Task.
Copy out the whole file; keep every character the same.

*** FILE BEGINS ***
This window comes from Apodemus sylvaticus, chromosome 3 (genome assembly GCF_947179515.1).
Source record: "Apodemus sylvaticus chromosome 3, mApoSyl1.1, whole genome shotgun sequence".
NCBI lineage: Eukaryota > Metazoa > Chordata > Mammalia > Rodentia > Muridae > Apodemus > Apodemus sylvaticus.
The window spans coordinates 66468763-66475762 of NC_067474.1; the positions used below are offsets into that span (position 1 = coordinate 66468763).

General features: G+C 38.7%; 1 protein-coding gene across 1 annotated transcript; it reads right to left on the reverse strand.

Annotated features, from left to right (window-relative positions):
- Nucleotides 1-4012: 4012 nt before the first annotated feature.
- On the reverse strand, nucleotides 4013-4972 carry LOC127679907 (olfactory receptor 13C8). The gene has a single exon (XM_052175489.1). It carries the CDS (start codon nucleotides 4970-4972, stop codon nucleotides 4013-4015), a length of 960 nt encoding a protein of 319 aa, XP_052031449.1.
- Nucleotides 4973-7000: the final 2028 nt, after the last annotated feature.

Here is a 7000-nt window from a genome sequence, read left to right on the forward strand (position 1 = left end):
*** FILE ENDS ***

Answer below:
This window comes from Apodemus sylvaticus, chromosome 3 (genome assembly GCF_947179515.1).
Source record: "Apodemus sylvaticus chromosome 3, mApoSyl1.1, whole genome shotgun sequence".
NCBI lineage: Eukaryota > Metazoa > Chordata > Mammalia > Rodentia > Muridae > Apodemus > Apodemus sylvaticus.
The window spans coordinates 66468763-66475762 of NC_067474.1; the positions used below are offsets into that span (position 1 = coordinate 66468763).

General features: G+C 38.7%; 1 protein-coding gene across 1 annotated transcript; it reads right to left on the reverse strand.

Annotated features, from left to right (window-relative positions):
- Nucleotides 1-4012: 4012 nt before the first annotated feature.
- On the reverse strand, nucleotides 4013-4972 carry LOC127679907 (olfactory receptor 13C8). The gene has a single exon (XM_052175489.1). It carries the CDS (start codon nucleotides 4970-4972, stop codon nucleotides 4013-4015), a length of 960 nt encoding a protein of 319 aa, XP_052031449.1.
- Nucleotides 4973-7000: the final 2028 nt, after the last annotated feature.

Here is a 7000-nt window from a genome sequence, read left to right on the forward strand (position 1 = left end):